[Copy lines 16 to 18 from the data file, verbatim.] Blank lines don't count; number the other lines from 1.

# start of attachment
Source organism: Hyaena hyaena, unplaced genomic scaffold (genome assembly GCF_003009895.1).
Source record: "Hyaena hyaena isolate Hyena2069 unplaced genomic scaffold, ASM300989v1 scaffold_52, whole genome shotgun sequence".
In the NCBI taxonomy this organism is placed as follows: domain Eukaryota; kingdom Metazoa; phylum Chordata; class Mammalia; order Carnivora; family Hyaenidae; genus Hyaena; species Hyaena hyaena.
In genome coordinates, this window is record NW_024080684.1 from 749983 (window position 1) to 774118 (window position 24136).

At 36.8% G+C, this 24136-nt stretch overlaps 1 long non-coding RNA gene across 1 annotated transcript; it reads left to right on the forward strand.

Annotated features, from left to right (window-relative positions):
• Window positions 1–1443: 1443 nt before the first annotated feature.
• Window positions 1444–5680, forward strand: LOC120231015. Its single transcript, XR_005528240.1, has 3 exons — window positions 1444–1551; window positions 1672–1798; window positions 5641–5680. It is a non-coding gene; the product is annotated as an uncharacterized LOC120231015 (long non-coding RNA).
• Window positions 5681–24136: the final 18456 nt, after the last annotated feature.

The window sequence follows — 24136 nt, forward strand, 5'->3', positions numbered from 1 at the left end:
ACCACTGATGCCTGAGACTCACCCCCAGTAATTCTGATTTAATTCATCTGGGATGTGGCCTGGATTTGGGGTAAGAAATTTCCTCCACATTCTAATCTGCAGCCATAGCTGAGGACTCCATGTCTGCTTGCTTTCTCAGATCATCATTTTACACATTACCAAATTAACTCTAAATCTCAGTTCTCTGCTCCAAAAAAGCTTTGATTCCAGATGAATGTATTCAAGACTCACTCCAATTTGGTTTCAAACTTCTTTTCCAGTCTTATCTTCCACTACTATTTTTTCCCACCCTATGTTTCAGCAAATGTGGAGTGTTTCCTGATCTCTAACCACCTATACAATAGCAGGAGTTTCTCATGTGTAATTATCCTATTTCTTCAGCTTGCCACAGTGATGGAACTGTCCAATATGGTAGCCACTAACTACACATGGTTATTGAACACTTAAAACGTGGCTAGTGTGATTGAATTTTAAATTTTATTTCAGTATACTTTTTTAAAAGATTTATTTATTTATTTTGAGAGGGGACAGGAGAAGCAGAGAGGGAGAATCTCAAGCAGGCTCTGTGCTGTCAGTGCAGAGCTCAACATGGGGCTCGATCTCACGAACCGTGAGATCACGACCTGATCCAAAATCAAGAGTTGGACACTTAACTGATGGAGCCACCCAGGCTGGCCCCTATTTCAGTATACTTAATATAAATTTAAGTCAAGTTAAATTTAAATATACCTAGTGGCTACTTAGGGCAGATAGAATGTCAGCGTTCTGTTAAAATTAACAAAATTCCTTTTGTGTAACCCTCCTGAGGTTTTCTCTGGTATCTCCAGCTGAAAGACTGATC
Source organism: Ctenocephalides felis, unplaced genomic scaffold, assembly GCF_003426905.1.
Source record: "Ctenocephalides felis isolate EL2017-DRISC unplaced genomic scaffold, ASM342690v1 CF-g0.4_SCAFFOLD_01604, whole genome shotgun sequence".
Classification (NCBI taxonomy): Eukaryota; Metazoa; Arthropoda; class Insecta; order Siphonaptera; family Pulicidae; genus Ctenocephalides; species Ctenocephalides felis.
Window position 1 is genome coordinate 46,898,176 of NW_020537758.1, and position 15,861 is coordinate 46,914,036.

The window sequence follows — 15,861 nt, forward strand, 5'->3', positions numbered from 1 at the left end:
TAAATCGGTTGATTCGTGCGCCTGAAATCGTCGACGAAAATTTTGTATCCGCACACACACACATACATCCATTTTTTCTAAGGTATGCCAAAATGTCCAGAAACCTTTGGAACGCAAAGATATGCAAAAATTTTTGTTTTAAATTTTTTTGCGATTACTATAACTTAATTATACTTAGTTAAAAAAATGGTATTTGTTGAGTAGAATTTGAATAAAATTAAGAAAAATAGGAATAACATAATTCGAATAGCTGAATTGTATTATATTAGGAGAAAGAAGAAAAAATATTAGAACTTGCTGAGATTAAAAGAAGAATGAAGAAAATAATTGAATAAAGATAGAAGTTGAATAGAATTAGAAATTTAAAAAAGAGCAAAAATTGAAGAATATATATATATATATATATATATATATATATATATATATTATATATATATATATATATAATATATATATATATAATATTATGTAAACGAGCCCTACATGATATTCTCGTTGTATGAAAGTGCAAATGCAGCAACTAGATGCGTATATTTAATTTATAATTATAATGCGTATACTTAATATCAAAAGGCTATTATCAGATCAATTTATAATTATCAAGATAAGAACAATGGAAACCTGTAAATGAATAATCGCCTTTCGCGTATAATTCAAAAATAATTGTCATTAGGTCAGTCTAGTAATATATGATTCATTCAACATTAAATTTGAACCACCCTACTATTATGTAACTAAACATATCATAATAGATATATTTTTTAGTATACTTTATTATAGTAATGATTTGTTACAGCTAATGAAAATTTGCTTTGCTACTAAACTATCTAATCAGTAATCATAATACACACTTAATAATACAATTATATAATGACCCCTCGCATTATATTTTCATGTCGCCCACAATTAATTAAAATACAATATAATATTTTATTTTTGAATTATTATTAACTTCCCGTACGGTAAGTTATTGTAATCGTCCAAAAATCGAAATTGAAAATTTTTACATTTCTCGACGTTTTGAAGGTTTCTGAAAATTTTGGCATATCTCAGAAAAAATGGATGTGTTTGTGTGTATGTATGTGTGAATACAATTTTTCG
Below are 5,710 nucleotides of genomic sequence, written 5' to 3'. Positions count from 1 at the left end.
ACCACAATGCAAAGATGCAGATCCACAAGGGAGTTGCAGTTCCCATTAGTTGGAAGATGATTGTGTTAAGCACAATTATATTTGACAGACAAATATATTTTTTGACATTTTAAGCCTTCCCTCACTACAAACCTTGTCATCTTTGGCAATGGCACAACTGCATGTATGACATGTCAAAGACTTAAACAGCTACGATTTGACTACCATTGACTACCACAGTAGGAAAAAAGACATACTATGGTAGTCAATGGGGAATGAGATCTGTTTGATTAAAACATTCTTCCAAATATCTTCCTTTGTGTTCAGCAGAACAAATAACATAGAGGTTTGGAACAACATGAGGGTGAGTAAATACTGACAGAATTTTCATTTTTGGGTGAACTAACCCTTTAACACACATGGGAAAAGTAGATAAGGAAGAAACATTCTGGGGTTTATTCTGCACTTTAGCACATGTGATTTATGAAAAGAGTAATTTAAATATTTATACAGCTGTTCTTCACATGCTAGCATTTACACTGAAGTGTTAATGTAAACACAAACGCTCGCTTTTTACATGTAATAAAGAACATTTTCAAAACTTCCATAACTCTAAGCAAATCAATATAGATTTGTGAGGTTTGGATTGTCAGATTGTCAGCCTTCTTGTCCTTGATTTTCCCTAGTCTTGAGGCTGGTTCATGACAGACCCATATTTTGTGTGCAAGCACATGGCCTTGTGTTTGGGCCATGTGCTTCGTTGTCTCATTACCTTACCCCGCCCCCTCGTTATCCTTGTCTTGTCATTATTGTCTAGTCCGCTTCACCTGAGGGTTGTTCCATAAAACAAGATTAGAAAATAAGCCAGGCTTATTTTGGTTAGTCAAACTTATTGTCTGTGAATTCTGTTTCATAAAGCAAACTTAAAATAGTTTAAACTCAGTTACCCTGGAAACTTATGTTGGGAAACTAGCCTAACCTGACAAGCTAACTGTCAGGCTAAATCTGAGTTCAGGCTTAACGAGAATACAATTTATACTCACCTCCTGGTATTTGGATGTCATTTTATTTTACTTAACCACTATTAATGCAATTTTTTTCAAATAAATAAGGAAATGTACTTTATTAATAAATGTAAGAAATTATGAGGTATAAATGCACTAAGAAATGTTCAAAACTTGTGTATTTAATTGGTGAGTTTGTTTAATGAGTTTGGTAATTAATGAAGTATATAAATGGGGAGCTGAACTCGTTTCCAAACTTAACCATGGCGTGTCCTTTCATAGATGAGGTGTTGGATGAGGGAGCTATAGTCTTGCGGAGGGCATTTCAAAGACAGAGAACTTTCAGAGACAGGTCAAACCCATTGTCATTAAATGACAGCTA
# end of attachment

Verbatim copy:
The window sequence follows — 15,861 nt, forward strand, 5'->3', positions numbered from 1 at the left end:
TAAATCGGTTGATTCGTGCGCCTGAAATCGTCGACGAAAATTTTGTATCCGCACACACACACATACATCCATTTTTTCTAAGGTATGCCAAAATGTCCAGAAACCTTTGGAACGCAAAGATATGCAAAAATTTTTGTTTTAAATTTTTTTGCGATTACTATAACTTAATTATACTTAGTTAAAAAAATGGTATTTGTTGAGTAGAATTTGAATAAAATTAAGAAAAATAGGAATAACATAATTCGAATAGCTGAATTGTATTATATTAGGAGAAAGAAGAAAAAATATTAGAACTTGCTGAGATTAAAAGAAGAATGAAGAAAATAATTGAATAAAGATAGAAGTTGAATAGAATTAGAAATTTAAAAAAGAGCAAAAATTGAAGAATATATATATATATATATATATATATATATATATATATATTATATATATATATATATATAATATATATATATATAATATTATGTAAACGAGCCCTACATGATATTCTCGTTGTATGAAAGTGCAAATGCAGCAACTAGATGCGTATATTTAATTTATAATTATAATGCGTATACTTAATATCAAAAGGCTATTATCAGATCAATTTATAATTATCAAGATAAGAACAATGGAAACCTGTAAATGAATAATCGCCTTTCGCGTATAATTCAAAAATAATTGTCATTAGGTCAGTCTAGTAATATATGATTCATTCAACATTAAATTTGAACCACCCTACTATTATGTAACTAAACATATCATAATAGATATATTTTTTAGTATACTTTATTATAGTAATGATTTGTTACAGCTAATGAAAATTTGCTTTGCTACTAAACTATCTAATCAGTAATCATAATACACACTTAATAATACAATTATATAATGACCCCTCGCATTATATTTTCATGTCGCCCACAATTAATTAAAATACAATATAATATTTTATTTTTGAATTATTATTAACTTCCCGTACGGTAAGTTATTGTAATCGTCCAAAAATCGAAATTGAAAATTTTTACATTTCTCGACGTTTTGAAGGTTTCTGAAAATTTTGGCATATCTCAGAAAAAATGGATGTGTTTGTGTGTATGTATGTGTGAATACAATTTTTCG
Below are 5,710 nucleotides of genomic sequence, written 5' to 3'. Positions count from 1 at the left end.